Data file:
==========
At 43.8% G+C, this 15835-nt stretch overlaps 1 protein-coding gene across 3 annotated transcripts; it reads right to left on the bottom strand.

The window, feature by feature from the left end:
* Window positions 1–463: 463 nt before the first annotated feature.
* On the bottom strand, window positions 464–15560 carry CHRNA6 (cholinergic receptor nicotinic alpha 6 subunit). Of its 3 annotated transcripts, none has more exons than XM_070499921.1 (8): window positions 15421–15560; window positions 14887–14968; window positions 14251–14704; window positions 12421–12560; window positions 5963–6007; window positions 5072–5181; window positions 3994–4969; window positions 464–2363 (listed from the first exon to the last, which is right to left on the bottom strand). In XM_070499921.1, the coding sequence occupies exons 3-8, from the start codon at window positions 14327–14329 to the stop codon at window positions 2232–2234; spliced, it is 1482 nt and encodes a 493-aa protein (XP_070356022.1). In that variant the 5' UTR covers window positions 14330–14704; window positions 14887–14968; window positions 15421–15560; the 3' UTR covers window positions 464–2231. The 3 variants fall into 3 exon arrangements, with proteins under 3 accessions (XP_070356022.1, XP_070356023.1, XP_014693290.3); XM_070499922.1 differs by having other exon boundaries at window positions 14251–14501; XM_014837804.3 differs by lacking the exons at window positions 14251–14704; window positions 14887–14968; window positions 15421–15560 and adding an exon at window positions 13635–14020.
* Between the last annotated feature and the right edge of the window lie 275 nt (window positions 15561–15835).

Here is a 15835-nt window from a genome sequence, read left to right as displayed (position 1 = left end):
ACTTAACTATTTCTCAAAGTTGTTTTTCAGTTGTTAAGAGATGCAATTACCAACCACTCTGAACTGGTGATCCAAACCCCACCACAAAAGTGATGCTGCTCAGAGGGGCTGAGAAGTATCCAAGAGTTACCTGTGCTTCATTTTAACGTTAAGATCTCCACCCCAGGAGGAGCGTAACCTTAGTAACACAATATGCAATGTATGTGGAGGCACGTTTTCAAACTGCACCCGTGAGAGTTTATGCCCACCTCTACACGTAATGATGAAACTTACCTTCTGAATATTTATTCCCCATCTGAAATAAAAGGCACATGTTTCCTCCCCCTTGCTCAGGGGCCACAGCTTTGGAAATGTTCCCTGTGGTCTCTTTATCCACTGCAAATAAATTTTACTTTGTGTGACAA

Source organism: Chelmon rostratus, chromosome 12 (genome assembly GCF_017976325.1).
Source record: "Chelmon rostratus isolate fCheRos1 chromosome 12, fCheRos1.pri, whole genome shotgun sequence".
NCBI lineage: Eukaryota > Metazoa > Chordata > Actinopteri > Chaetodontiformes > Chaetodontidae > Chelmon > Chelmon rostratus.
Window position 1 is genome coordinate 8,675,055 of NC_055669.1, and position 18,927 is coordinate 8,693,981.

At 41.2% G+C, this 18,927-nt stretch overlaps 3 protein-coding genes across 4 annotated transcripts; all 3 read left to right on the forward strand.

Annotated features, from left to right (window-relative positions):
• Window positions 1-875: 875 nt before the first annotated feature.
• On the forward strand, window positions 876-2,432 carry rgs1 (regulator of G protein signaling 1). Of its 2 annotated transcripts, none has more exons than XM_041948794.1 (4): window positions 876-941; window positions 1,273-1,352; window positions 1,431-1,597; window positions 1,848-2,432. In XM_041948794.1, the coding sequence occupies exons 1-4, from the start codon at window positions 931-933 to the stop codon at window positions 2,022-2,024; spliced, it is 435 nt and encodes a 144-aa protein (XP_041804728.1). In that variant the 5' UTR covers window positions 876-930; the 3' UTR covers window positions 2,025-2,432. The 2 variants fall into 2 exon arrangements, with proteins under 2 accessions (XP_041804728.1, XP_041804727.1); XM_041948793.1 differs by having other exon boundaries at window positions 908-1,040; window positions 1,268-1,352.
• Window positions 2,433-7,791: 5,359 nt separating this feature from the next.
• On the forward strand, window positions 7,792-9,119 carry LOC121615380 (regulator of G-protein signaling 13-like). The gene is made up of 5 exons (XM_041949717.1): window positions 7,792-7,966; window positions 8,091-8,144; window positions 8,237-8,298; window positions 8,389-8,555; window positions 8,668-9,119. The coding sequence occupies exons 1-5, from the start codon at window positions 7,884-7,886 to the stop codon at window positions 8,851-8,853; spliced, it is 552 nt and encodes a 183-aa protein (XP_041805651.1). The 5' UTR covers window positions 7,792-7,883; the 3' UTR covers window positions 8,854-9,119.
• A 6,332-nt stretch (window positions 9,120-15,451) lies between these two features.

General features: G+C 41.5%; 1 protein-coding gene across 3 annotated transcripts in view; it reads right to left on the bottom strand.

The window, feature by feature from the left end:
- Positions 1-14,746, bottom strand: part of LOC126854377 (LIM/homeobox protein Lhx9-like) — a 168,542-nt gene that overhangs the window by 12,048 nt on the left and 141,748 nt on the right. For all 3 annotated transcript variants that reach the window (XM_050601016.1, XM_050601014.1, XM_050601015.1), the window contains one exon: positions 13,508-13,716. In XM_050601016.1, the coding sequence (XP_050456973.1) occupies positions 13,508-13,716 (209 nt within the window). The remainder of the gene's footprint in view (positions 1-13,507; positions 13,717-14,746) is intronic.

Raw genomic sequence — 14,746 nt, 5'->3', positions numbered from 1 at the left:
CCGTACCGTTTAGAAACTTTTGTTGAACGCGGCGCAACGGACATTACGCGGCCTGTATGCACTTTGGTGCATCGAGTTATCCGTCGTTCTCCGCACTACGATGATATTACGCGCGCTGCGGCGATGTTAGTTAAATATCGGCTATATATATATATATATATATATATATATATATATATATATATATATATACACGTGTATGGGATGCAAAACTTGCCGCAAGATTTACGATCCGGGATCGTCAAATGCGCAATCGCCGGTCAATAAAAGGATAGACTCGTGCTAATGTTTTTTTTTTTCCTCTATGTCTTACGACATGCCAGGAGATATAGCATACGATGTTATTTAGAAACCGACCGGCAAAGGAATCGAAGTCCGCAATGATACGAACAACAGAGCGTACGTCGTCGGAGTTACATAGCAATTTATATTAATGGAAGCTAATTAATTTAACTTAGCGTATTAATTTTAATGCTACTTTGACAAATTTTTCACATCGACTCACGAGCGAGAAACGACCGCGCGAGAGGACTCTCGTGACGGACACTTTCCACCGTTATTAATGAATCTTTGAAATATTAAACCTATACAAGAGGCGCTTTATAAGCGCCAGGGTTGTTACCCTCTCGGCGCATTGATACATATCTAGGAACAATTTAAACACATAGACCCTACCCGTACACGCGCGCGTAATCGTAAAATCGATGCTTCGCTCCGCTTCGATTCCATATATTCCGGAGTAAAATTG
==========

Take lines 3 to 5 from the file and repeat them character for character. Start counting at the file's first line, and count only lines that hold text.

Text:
* Window positions 1–463: 463 nt before the first annotated feature.
* On the bottom strand, window positions 464–15560 carry CHRNA6 (cholinergic receptor nicotinic alpha 6 subunit). Of its 3 annotated transcripts, none has more exons than XM_070499921.1 (8): window positions 15421–15560; window positions 14887–14968; window positions 14251–14704; window positions 12421–12560; window positions 5963–6007; window positions 5072–5181; window positions 3994–4969; window positions 464–2363 (listed from the first exon to the last, which is right to left on the bottom strand). In XM_070499921.1, the coding sequence occupies exons 3-8, from the start codon at window positions 14327–14329 to the stop codon at window positions 2232–2234; spliced, it is 1482 nt and encodes a 493-aa protein (XP_070356022.1). In that variant the 5' UTR covers window positions 14330–14704; window positions 14887–14968; window positions 15421–15560; the 3' UTR covers window positions 464–2231. The 3 variants fall into 3 exon arrangements, with proteins under 3 accessions (XP_070356022.1, XP_070356023.1, XP_014693290.3); XM_070499922.1 differs by having other exon boundaries at window positions 14251–14501; XM_014837804.3 differs by lacking the exons at window positions 14251–14704; window positions 14887–14968; window positions 15421–15560 and adding an exon at window positions 13635–14020.
* Between the last annotated feature and the right edge of the window lie 275 nt (window positions 15561–15835).